A new DNA supercomputer is promising to deliver radically cheaper genome sequencing, a shift that could spur research and broader adoption of the tests. Illumina's latest model is designed to process 20,000 samples a year, with costs potentially as low as $1,000, a milestone the genetics industry has long sought to break. Unlike consumer-grade DNA tests like 23andMe and GeneLink, Illumina's test will sequence every single base pair in a person's DNA, scanning huge quantities of genetic data that are not currently understood.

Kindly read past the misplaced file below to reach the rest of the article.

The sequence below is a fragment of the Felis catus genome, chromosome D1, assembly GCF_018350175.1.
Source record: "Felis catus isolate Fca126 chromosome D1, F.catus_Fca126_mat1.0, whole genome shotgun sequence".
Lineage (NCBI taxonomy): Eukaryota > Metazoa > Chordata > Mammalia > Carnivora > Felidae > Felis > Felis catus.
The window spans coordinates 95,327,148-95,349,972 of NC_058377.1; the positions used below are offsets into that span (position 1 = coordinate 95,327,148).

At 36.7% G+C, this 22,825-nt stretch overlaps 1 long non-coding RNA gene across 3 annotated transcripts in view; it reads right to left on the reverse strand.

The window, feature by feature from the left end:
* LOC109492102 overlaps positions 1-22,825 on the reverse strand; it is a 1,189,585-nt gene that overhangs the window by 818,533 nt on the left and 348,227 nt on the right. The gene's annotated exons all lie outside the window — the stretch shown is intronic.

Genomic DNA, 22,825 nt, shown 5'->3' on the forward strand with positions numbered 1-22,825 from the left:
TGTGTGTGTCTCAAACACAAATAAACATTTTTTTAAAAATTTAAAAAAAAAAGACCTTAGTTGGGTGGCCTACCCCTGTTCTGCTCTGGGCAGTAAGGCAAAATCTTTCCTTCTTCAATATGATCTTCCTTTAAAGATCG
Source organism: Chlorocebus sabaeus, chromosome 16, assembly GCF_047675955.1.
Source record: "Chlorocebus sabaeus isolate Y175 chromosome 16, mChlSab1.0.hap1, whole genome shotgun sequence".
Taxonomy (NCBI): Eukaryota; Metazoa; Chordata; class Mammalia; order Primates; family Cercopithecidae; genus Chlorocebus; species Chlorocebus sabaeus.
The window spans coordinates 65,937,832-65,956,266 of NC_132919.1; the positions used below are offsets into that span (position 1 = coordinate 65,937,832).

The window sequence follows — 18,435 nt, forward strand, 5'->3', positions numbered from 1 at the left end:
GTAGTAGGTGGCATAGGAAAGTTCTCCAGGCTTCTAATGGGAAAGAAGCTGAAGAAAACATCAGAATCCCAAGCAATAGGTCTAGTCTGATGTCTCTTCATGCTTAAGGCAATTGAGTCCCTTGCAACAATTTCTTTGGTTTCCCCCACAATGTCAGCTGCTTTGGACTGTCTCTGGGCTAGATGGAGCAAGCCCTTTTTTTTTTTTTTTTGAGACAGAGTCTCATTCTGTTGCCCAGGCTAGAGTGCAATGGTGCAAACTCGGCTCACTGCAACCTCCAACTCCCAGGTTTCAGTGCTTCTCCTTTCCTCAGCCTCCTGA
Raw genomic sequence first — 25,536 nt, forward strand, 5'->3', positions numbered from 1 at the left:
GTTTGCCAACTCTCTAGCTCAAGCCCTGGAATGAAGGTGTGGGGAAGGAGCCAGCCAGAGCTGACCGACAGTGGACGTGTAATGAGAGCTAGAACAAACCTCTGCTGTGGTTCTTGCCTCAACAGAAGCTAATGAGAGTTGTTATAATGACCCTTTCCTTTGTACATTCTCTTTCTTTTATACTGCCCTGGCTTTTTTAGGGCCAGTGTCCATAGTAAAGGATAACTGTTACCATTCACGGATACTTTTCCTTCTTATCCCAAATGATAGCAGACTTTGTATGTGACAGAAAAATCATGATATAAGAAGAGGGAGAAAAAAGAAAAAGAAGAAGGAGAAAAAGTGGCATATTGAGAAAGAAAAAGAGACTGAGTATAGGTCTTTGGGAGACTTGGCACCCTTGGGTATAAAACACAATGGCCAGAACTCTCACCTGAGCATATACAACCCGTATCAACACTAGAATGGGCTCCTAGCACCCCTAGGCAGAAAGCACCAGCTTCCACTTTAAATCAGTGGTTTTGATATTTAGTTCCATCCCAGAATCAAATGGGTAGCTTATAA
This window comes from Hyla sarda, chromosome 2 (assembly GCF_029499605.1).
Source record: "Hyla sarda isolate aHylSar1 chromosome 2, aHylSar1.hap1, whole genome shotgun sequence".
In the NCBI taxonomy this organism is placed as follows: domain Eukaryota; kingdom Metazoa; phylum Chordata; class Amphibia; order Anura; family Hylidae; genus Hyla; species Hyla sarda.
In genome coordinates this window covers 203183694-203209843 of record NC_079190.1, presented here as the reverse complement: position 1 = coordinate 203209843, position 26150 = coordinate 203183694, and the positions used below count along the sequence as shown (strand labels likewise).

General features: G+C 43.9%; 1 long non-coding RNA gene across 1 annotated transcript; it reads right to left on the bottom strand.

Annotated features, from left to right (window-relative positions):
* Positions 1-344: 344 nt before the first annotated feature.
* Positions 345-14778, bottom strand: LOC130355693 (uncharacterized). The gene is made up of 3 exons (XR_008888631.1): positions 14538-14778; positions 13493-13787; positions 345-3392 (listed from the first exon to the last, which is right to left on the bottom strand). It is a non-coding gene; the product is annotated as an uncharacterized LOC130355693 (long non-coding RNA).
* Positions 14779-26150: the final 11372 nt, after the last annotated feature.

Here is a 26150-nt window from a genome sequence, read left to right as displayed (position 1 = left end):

Cheaper sequencing is seen as particularly important since each additional test provides geneticists with more data to study, especially for the huge swaths of genome that have no clearly understood purpose. More research allows doctors to infer more from the data, making each subsequent test more valuable. The movement for cheaper sequencing has also seen enormous success, as costs have plummeted since 2007. Over the following five years, the cost of a full genome dropped from roughly $10 million to only $10,000, as illustrated by the NIH chart below. Illumina's previous model, released last year, performed sequencing for as little as $3,000.